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Judge Steers Away from Dominion’s ‘Intrusive’ Requests for Fox News Hosts’ Performance Reviews in $1.6B Defamation Lawsuit


WASHINGTON, DC - MARCH 29: Fox News host Tucker Carlson discusses 'Populism and the Right' during the National Review Institute's Ideas Summit at the Mandarin Oriental Hotel March 29, 2019 in Washington, DC. Carlson talked about a large variety of topics including dropping testosterone levels, increasing rates of suicide, unemployment, drug addiction and social hierarchy at the summit, which had the theme 'The Case for the American Experiment.'

The Delaware judge overseeing a $1.6 billion lawsuit against Fox News has steered away from an attempt by Dominion Voting Systems, Inc. to obtain the internal personnel records of high-profile hosts Tucker Carlson, Sean Hannity, Maria Bartiromo, Jeanine Pirro, and former host Lou Dobbs. That’s according to a report by Bloomberg.

The judge overseeing the case said Dominion’s request for internal performance reviews was both “too intrusive” and “about as personal as it gets.” Judge Eric Davis made the comments during a discovery hearing, Bloomberg wrote, but did not go into detail about the broader ramifications of the request.

Per the Bloomberg retelling of the hearing, Dominion said it wanted the documents to “bolster its claim that Fox maliciously booked former President Donald Trump’s attorney Rudy Giuliani and former Trump campaign lawyer Sidney Powell to appear on its top-rated shows, where they spread false claims that the company rigged the 2020 presidential election.”

“These documents are relevant to Fox’s oversight of its on-air personalities and Fox’s knowledge of whether they were prone to lie and mis-inform the public on their shows,” Dominion said in a written document explained by Bloomberg in a separate pre-hearing report.

Judge Davis told FOX and Dominion to whittle down other evidence requests before dealing with the employment reviews, Bloomberg said. The issue may therefore come back in the future once other materials are handed over first.

Bloomberg characterized the judge’s attitude toward Dominion’s request for the personnel files as one of “skepticism.” However, it reported that the judge “spent much of the hearing criticizing the network for wildly asserting attorney client privilege to avoid disclosing other information.” Some of that information included whether — and, if so, the extent of — any joint defense agreements with the Powell, Giuliani, and MyPillow CEO Mike Lindell.

“The existence of a joint defense agreement is not privileged,” Davis said, again according to Bloomberg. “We all know that’s not true.”

The judge seemed inclined to allow Dominion to obtain information about advertising deals between Lindell and FOX — thus suggesting a possible economic motive for the conservative news organization to give Lindell air time in editorial time slots.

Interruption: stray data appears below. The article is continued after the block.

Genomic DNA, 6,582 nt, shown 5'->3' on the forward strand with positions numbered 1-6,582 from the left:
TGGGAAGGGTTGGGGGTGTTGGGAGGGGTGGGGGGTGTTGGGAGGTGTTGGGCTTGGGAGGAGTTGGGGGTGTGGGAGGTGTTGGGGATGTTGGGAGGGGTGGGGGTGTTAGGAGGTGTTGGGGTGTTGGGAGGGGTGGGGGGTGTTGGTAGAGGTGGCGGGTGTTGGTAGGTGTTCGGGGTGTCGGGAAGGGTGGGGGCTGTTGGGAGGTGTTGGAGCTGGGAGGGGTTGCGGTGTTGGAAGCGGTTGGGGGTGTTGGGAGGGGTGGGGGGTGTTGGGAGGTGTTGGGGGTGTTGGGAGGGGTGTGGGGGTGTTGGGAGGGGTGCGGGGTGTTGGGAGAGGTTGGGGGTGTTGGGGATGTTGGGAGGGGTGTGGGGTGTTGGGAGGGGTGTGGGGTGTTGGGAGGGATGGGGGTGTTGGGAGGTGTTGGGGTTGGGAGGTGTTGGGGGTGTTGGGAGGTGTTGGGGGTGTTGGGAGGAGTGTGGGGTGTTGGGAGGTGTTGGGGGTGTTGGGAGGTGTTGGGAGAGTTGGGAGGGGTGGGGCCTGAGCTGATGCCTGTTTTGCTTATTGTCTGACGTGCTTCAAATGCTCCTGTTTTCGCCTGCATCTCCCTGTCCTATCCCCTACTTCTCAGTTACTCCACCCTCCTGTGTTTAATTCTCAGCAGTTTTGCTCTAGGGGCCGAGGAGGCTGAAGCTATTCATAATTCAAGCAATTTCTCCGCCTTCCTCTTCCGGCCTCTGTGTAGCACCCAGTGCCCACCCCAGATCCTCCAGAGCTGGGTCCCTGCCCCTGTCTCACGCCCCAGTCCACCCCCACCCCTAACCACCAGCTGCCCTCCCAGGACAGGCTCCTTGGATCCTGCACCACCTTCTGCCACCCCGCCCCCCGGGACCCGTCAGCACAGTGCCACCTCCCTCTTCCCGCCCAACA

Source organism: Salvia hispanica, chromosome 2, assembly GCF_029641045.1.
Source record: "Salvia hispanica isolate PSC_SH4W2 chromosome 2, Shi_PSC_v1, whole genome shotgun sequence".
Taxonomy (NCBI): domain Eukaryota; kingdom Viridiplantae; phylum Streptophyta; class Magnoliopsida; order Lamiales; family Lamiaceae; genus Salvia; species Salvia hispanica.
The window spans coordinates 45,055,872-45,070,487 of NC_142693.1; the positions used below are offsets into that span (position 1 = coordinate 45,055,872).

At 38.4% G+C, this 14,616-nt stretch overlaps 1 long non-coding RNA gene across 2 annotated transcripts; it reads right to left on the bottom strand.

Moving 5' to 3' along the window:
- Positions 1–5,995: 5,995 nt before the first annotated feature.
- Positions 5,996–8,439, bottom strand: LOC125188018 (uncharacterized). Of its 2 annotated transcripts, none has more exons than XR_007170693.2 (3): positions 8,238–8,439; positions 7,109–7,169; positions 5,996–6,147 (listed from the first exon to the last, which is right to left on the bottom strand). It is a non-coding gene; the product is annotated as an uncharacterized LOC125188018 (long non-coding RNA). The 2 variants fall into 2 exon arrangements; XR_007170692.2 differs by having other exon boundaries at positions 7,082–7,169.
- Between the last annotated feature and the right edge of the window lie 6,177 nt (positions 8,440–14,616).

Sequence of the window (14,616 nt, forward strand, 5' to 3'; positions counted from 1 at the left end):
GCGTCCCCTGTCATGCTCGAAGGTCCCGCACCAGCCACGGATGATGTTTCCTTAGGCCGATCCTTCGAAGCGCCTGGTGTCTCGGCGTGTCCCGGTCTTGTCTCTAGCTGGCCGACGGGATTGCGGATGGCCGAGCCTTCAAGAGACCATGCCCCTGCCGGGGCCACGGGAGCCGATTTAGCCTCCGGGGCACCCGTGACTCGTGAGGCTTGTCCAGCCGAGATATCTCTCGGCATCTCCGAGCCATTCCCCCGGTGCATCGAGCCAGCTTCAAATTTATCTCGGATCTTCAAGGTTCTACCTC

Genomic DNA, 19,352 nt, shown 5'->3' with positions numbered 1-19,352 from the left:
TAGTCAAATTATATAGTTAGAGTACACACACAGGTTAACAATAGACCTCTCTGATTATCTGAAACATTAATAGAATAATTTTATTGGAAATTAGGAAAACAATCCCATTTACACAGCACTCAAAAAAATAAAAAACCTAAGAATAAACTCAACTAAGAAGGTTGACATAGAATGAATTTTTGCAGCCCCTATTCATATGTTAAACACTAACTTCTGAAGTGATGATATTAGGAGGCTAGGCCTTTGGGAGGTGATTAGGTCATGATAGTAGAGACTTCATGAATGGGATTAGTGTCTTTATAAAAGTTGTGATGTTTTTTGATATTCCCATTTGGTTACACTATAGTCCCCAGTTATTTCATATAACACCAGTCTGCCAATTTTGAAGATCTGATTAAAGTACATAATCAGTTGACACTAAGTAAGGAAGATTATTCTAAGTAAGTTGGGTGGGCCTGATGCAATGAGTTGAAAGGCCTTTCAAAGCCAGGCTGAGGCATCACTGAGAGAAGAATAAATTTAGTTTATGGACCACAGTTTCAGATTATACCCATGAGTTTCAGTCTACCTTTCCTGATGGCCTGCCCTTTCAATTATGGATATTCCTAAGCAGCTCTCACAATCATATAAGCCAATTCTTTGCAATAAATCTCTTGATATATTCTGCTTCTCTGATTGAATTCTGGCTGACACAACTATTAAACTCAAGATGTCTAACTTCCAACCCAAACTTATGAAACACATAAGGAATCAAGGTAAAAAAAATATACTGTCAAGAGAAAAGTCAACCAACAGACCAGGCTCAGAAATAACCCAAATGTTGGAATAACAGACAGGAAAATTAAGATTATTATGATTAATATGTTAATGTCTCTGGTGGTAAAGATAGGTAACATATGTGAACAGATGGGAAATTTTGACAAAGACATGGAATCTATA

According to multiple reports, Lindell yanked his advertisements from FOX programming but returned recently. However, he then bizarrely claimed on a podcast with Steve Bannon that FOX and Dominion cooked up the billion-dollar litigation in a weird scheme to eject Lou Dobbs from the FOX programming lineup.

FOX has argued that much of the data Dominion seeks is protected by attorney-client privilege. Judge Davis said that Lindell is not FOX’s client.

Dominion sued FOX in late March for allegedly turning a “small flame” into a “forest fire” of election conspiracy theories.

“As the dominant media company among those viewers dissatisfied with the election results, Fox gave these fictions a prominence they otherwise would never have achieved,” Dominion’s attorneys wrote in a 138-page complaint.

FOX has more broadly sought to scuttle the Dominion lawsuit on First Amendment grounds. It has long argued that its broadcasts are protected free speech on an important issue raised by the then-president himself — and one it says required full public debate.

[Photo by Chip Somodevilla/Getty Images]

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Aaron Keller holds a juris doctor degree from the University of New Hampshire School of Law and a broadcast journalism degree from Syracuse University. He is a former anchor and executive producer for the Law&Crime Network and is now deputy editor-in-chief for the Law&Crime website. DISCLAIMER:  This website is for general informational purposes only. You should not rely on it for legal advice. Reading this site or interacting with the author via this site does not create an attorney-client relationship. This website is not a substitute for the advice of an attorney. Speak to a competent lawyer in your jurisdiction for legal advice and representation relevant to your situation.